• And speaking of character design, the first blog I ever put on the front page as CM was courtesy of Jinx 01. He wrote a great blog on the infamous chainmail bikinis, and why they’re sometimes okay.
  • On a more random note, Electric Reaper had an interesting take on realism in games. Realism should go out the door when it isn’t fun, but when a little bit of realism would make things (particularly weapons) better, why wouldn’t you do it?
  • Manchild pops up every once in a while with a new blog, then disappears back into the shadows. This year was no different, but whenever he appears I sit up and take notice. His blog on VR shows exactly why I do that.
  • I always like in-depth looks at certain elements of games. Load of Bollocks delivered that this year with this blog on the sound design in The Last of Us.
  • Similarly, Elia Pales provided a look at the marketing strategy that might be behind the Nintendo Switch reveal and the upcoming Nintendo Direct.
  • And on a purely silly note, TheSkeletalBaron listed the best Scotsmen in video games, which of course has to include Kirby.

But honestly, I wouldn’t have had to compile all these blogs this year, because OverlordZetta already did it for me. He listed 100 of his favorite blogs, and broke the Cblog editor in the process.

What a year huh? I’ve talked at length about the shittier aspects of this year, leading to it being considered one of the worst years in a while. And yeah, in terms of politics and celebrity deaths it’s been a pretty awful year. And as we deal with the consequences and the fallout, things are probably going to have ups and downs. But regardless, it hasn’t been a terrible year for me personally.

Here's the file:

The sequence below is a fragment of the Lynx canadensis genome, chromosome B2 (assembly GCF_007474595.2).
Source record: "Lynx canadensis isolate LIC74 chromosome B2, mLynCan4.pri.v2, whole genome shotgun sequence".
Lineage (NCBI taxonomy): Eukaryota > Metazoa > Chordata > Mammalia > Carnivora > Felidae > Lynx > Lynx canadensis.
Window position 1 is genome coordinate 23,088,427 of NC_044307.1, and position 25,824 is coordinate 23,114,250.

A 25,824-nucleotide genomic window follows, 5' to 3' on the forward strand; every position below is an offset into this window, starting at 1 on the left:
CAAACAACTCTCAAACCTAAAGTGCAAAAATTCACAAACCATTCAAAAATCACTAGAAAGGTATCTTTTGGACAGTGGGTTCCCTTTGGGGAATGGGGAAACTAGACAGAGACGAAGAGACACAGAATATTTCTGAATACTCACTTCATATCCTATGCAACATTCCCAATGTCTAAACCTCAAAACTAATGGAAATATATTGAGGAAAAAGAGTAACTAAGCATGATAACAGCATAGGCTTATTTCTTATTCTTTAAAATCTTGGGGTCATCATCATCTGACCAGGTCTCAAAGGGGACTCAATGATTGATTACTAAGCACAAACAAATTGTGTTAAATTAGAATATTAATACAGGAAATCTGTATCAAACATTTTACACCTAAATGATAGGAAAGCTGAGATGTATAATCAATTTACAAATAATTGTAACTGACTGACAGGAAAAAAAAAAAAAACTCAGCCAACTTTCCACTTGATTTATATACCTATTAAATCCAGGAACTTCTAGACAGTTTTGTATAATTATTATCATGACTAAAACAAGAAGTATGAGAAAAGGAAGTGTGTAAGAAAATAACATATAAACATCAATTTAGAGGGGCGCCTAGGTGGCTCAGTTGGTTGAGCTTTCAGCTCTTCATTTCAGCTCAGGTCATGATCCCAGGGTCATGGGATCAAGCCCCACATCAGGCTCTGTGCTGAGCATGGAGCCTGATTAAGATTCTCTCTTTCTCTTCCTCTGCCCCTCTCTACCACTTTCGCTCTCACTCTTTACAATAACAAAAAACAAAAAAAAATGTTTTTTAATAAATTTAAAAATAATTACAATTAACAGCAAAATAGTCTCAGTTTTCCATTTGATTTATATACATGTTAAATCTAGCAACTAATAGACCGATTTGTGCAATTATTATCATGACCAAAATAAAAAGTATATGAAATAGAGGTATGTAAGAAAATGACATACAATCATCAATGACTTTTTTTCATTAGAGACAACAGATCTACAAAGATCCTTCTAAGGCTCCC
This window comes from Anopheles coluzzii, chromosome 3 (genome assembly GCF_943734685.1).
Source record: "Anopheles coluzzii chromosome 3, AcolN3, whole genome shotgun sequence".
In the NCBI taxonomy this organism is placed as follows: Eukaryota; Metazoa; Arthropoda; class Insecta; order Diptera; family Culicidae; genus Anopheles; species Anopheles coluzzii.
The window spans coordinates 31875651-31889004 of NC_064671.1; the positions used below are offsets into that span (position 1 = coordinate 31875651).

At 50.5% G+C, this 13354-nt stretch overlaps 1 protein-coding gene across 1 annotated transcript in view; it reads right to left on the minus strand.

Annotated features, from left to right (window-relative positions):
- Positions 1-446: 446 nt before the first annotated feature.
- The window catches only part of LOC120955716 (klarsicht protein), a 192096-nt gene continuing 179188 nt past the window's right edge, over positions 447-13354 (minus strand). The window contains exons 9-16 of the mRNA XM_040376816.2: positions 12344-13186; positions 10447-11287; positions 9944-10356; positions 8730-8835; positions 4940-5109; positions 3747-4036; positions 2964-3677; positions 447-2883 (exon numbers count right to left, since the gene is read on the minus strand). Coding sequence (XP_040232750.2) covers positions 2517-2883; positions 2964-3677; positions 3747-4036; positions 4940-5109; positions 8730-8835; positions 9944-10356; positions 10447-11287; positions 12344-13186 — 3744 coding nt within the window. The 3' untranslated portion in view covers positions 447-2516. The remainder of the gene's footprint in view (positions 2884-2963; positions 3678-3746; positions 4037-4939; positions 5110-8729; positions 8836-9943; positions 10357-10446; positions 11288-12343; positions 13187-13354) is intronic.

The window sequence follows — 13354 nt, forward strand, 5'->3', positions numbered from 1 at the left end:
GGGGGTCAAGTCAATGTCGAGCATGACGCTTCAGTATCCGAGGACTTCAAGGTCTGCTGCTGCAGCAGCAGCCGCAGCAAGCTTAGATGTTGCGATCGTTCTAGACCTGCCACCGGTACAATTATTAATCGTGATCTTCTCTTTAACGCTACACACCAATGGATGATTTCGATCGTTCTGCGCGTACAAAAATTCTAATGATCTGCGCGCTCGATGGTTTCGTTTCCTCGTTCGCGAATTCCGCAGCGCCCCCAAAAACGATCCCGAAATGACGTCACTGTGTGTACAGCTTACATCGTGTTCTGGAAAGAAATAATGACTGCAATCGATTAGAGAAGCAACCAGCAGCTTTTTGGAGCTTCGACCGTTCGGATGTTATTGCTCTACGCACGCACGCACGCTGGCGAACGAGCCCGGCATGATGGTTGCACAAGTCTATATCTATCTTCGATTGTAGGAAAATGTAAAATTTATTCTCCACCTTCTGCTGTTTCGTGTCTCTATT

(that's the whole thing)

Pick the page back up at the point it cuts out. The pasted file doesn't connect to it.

This year I finally graduated from college after 1.5 years of finding out what I wanted to do, and more than 2.5 years of some of the foulest agony and highest highs that chemistry/microbiology can provide in my quest to graduate a Micro Major. My graduation was mainly due to my own gumption and talking to professors to figure out what to get into.

It was a long hard road but I’d be lying if I said it wasn’t one I derived enjoyment from when it was in my chosen major. So much so that I’m considering going back next year for grad school to climb more into academia. I followed up my graduation by finding a professional job after much searching, one that will help pay for said grad school. So I guess we’ll see where we are next year. It’s been hard having to live away from home, but it has helped me grow and learn as a person, so it’s still valuable experience. Where it all leads, I cannot say. But I have a few notions…